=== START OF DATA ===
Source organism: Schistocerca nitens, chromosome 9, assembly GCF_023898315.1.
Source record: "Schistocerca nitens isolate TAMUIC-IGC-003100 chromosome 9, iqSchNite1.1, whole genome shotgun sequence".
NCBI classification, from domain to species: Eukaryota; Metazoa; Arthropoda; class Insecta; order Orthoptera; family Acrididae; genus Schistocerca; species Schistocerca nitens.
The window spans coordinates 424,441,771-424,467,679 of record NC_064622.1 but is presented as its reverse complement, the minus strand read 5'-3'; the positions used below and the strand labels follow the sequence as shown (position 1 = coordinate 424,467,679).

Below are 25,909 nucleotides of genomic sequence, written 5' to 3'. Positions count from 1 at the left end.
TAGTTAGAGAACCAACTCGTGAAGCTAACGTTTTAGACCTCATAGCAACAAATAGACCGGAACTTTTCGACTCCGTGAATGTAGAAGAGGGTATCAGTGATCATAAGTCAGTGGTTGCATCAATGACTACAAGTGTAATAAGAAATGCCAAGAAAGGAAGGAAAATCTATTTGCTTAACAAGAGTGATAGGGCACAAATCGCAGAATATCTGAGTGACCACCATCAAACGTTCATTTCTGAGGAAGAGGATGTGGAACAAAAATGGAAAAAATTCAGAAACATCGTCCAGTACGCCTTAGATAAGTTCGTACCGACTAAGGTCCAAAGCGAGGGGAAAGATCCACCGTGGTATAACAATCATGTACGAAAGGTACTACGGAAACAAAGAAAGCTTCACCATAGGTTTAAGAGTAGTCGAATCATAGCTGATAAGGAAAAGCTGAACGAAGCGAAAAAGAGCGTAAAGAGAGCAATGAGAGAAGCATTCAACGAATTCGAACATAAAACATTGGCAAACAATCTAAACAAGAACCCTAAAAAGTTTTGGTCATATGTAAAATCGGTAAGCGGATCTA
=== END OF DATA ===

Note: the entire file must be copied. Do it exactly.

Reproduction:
Source organism: Schistocerca nitens, chromosome 9, assembly GCF_023898315.1.
Source record: "Schistocerca nitens isolate TAMUIC-IGC-003100 chromosome 9, iqSchNite1.1, whole genome shotgun sequence".
NCBI classification, from domain to species: Eukaryota; Metazoa; Arthropoda; class Insecta; order Orthoptera; family Acrididae; genus Schistocerca; species Schistocerca nitens.
The window spans coordinates 424,441,771-424,467,679 of record NC_064622.1 but is presented as its reverse complement, the minus strand read 5'-3'; the positions used below and the strand labels follow the sequence as shown (position 1 = coordinate 424,467,679).

Below are 25,909 nucleotides of genomic sequence, written 5' to 3'. Positions count from 1 at the left end.
TAGTTAGAGAACCAACTCGTGAAGCTAACGTTTTAGACCTCATAGCAACAAATAGACCGGAACTTTTCGACTCCGTGAATGTAGAAGAGGGTATCAGTGATCATAAGTCAGTGGTTGCATCAATGACTACAAGTGTAATAAGAAATGCCAAGAAAGGAAGGAAAATCTATTTGCTTAACAAGAGTGATAGGGCACAAATCGCAGAATATCTGAGTGACCACCATCAAACGTTCATTTCTGAGGAAGAGGATGTGGAACAAAAATGGAAAAAATTCAGAAACATCGTCCAGTACGCCTTAGATAAGTTCGTACCGACTAAGGTCCAAAGCGAGGGGAAAGATCCACCGTGGTATAACAATCATGTACGAAAGGTACTACGGAAACAAAGAAAGCTTCACCATAGGTTTAAGAGTAGTCGAATCATAGCTGATAAGGAAAAGCTGAACGAAGCGAAAAAGAGCGTAAAGAGAGCAATGAGAGAAGCATTCAACGAATTCGAACATAAAACATTGGCAAACAATCTAAACAAGAACCCTAAAAAGTTTTGGTCATATGTAAAATCGGTAAGCGGATCTA